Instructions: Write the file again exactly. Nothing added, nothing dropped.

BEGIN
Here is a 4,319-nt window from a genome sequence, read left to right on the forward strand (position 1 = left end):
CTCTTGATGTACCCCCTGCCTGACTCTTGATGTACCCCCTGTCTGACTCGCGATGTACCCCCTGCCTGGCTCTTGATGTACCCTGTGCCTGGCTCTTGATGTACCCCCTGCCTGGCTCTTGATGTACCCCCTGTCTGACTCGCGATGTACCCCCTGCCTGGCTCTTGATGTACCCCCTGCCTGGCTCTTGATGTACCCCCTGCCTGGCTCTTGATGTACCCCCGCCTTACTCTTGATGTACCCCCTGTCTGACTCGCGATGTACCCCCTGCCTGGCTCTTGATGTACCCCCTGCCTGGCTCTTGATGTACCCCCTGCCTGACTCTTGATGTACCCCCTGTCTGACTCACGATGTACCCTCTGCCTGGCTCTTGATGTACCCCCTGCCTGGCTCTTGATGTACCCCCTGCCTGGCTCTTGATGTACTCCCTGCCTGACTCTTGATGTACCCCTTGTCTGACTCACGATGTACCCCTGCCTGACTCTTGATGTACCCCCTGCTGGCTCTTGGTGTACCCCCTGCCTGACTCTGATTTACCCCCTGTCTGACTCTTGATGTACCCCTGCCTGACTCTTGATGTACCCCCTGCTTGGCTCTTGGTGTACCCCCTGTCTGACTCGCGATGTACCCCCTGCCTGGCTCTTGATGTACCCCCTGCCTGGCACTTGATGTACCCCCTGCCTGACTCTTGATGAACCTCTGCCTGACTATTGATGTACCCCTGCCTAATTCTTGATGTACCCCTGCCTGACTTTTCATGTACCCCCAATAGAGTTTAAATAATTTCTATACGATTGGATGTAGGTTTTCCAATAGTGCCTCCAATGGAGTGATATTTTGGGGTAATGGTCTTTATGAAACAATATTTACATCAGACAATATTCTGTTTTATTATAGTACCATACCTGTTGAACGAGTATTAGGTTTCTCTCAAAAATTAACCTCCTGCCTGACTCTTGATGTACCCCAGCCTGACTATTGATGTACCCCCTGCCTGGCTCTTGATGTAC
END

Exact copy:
Here is a 4,319-nt window from a genome sequence, read left to right on the forward strand (position 1 = left end):
CTCTTGATGTACCCCCTGCCTGACTCTTGATGTACCCCCTGTCTGACTCGCGATGTACCCCCTGCCTGGCTCTTGATGTACCCTGTGCCTGGCTCTTGATGTACCCCCTGCCTGGCTCTTGATGTACCCCCTGTCTGACTCGCGATGTACCCCCTGCCTGGCTCTTGATGTACCCCCTGCCTGGCTCTTGATGTACCCCCTGCCTGGCTCTTGATGTACCCCCGCCTTACTCTTGATGTACCCCCTGTCTGACTCGCGATGTACCCCCTGCCTGGCTCTTGATGTACCCCCTGCCTGGCTCTTGATGTACCCCCTGCCTGACTCTTGATGTACCCCCTGTCTGACTCACGATGTACCCTCTGCCTGGCTCTTGATGTACCCCCTGCCTGGCTCTTGATGTACCCCCTGCCTGGCTCTTGATGTACTCCCTGCCTGACTCTTGATGTACCCCTTGTCTGACTCACGATGTACCCCTGCCTGACTCTTGATGTACCCCCTGCTGGCTCTTGGTGTACCCCCTGCCTGACTCTGATTTACCCCCTGTCTGACTCTTGATGTACCCCTGCCTGACTCTTGATGTACCCCCTGCTTGGCTCTTGGTGTACCCCCTGTCTGACTCGCGATGTACCCCCTGCCTGGCTCTTGATGTACCCCCTGCCTGGCACTTGATGTACCCCCTGCCTGACTCTTGATGAACCTCTGCCTGACTATTGATGTACCCCTGCCTAATTCTTGATGTACCCCTGCCTGACTTTTCATGTACCCCCAATAGAGTTTAAATAATTTCTATACGATTGGATGTAGGTTTTCCAATAGTGCCTCCAATGGAGTGATATTTTGGGGTAATGGTCTTTATGAAACAATATTTACATCAGACAATATTCTGTTTTATTATAGTACCATACCTGTTGAACGAGTATTAGGTTTCTCTCAAAAATTAACCTCCTGCCTGACTCTTGATGTACCCCAGCCTGACTATTGATGTACCCCCTGCCTGGCTCTTGATGTAC